(_shouting to SIMON_) Your friend Dunstable.

SIMON. My wife will be----

ADELA. (_interrupting him_) Yes, yes, I know! And when he learned Mr.
Harry's conduct to my dear sister Jane, the idea occurred to him to
send me here as a companion to--"Go to their house," he said, "you
will see Mrs. Mitchell, not her husband, he----"

SIMON. My wife will be----

ADELA. (_turning towards SIMON_) "He counts for nothing, but his

SIMON. Back directly.

ADELA. "You will tell her all, and I have no doubt she will arrange
the marriage, and----"

SIMON. (_aside_) What is she going on about? (_aloud_) Hem! hem!

ADELA. Did you speak?

SIMON. My wife will be back directly.

ADELA. Poor old gentleman! his intellect appears quite shattered.
(_shouting_) I suppose you retire to rest very early?

SIMON. My wife will be back directly.

FRANK. (_without, in an assumed voice_) Very well, I shall find her.

ADELA. That voice! Mrs. Mitchell, no doubt.

SIMON. (_aside, frightened_) Grandmother! then I'm booked! (_about to
bolt off, R. door, is met by FRANK, who enters, C. door, dressed as an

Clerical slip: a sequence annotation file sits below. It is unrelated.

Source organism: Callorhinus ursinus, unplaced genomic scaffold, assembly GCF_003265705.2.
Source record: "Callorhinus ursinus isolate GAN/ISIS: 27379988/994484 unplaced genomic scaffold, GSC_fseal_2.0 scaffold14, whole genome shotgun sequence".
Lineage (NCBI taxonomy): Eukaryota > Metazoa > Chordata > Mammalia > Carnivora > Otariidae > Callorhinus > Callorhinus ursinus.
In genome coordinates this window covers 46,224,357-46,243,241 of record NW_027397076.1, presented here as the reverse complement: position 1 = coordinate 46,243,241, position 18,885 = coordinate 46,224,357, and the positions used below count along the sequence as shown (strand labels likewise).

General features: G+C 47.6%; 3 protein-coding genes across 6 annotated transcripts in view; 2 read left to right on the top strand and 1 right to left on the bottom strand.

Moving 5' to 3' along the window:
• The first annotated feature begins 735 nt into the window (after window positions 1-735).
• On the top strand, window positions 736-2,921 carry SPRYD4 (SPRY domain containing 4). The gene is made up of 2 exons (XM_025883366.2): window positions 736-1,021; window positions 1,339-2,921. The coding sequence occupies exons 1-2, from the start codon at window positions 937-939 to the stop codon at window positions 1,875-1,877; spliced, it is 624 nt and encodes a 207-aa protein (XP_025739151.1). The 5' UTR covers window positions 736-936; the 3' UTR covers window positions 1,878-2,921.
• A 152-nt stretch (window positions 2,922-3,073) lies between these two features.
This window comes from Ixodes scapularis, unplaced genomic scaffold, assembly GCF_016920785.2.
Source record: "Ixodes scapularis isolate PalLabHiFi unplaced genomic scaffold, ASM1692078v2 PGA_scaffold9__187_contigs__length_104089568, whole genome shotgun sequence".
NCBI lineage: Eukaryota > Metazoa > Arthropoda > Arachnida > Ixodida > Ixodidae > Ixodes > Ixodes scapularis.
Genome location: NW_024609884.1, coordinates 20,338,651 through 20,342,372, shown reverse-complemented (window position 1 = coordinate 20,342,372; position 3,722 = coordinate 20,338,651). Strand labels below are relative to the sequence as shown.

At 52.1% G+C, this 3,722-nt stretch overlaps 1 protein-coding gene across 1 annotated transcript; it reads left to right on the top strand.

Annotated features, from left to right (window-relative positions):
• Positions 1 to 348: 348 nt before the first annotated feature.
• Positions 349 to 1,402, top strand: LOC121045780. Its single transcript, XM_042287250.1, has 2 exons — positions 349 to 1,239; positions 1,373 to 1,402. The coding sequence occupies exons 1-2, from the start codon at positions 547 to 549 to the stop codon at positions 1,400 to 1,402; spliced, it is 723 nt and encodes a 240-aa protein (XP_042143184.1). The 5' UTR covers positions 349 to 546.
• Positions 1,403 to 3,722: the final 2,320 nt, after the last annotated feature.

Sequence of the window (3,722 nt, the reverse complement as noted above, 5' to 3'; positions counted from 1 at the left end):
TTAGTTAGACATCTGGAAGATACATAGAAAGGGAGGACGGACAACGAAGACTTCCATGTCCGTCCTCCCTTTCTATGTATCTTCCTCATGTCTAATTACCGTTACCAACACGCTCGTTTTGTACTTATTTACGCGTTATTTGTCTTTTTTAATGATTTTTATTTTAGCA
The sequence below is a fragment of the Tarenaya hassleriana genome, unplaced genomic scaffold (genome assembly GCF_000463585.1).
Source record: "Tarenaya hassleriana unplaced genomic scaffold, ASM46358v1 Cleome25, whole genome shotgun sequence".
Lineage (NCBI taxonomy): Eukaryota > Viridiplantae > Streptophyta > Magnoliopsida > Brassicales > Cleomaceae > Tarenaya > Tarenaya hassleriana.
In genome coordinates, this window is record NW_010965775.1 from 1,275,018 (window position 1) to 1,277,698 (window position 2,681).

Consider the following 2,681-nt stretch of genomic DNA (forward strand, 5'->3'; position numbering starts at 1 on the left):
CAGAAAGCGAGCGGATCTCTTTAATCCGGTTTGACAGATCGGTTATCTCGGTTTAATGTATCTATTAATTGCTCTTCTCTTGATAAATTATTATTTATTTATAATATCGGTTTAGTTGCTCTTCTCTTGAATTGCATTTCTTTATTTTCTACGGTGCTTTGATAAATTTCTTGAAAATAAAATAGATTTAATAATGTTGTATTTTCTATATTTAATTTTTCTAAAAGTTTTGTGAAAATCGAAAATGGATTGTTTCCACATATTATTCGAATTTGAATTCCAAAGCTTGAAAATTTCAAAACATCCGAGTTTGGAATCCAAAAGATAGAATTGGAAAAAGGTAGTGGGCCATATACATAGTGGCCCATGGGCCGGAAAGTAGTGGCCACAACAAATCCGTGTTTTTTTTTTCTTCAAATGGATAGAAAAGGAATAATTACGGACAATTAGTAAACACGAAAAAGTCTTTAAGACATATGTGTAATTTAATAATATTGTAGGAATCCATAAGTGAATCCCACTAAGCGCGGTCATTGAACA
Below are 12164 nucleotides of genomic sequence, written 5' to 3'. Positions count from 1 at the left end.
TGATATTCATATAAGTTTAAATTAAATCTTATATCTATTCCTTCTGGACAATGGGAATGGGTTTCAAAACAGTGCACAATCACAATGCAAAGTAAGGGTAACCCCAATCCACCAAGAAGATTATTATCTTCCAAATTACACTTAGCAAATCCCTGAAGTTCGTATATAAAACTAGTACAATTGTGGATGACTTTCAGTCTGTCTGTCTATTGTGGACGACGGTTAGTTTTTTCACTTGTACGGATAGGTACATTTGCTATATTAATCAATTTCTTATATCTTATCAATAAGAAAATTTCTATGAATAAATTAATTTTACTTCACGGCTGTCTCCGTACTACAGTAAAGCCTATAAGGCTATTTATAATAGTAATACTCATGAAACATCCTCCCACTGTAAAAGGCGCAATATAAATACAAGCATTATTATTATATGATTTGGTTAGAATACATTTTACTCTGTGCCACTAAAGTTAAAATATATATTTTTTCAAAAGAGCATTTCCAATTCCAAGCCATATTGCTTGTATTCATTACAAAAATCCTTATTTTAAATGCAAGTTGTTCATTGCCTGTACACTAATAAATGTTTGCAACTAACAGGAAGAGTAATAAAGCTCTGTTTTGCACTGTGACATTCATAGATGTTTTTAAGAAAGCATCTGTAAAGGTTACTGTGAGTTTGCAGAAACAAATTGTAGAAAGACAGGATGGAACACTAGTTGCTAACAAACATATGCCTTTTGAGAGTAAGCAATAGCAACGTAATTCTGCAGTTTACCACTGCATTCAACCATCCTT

old lady_)

FRANK. (_stopping SIMON_) Eh! where are you hobbling to? (_aside to
SIMON, in natural voice_) If you don't keep still----

SIMON. (_R., aside, amazed_) Eh! Mr. Harry!

ADELA. (_L., curtseying_) Madam----

FRANK. (_C., to ADELAIDE_) Ah! there you are, little darling; my
grandson told me just now that----

SIMON. (_sinking again into easy chair, R. C._) My wife will be back

ADELA. I am sorry, madam, to have interrupted your walk.

FRANK. I was coming home, for the dew is beginning to fall.

SIMON. (_aside_) I wish my wages were falling due--I can't stand this.

FRANK. (_patting ADELAIDE'S cheeks_) Ah! what a pretty little
creature--ah! what is your name, poppet?

ADELA. Adelaide.

FRANK. Ah! my name is Selina Matilda. You found Mr. Mitchell very dull
company, didn't you? Wait a minute--I'll send him to bed. (_shouting_)
Philomel! Philomel! (_aside to SIMON, and giving him a sly punch_) Why
don't you answer, you brute?

SIMON. Oh, is that me?

FRANK. Go to bed, my cherished love. (_aside to him_) Be off, you
beast! (_aloud_) I will assist you as far as your chamber. Come, dear
love. (_raising SIMON from chair_)

SIMON. (_aside to him_) Do you mean it?

FRANK. Of course I do. (_kicking him slyly_) Idiot!

SIMON. Oh! I say, that hurts, you know.

FRANK. (_leading him towards door, R._) Come, cherished husband of my
youth--worshipped of my old age. (_seeing ADELAIDE is not looking_)
Get out, you hippopotamus! (_giving him a violent kick and bundling
him off violently, door, R._)

ADELA. (_turning at the noise_) What was that?

FRANK. Nothing--my poor husband knocked his head against the door
post, that's all. (_aside_) What a charming little creature she is!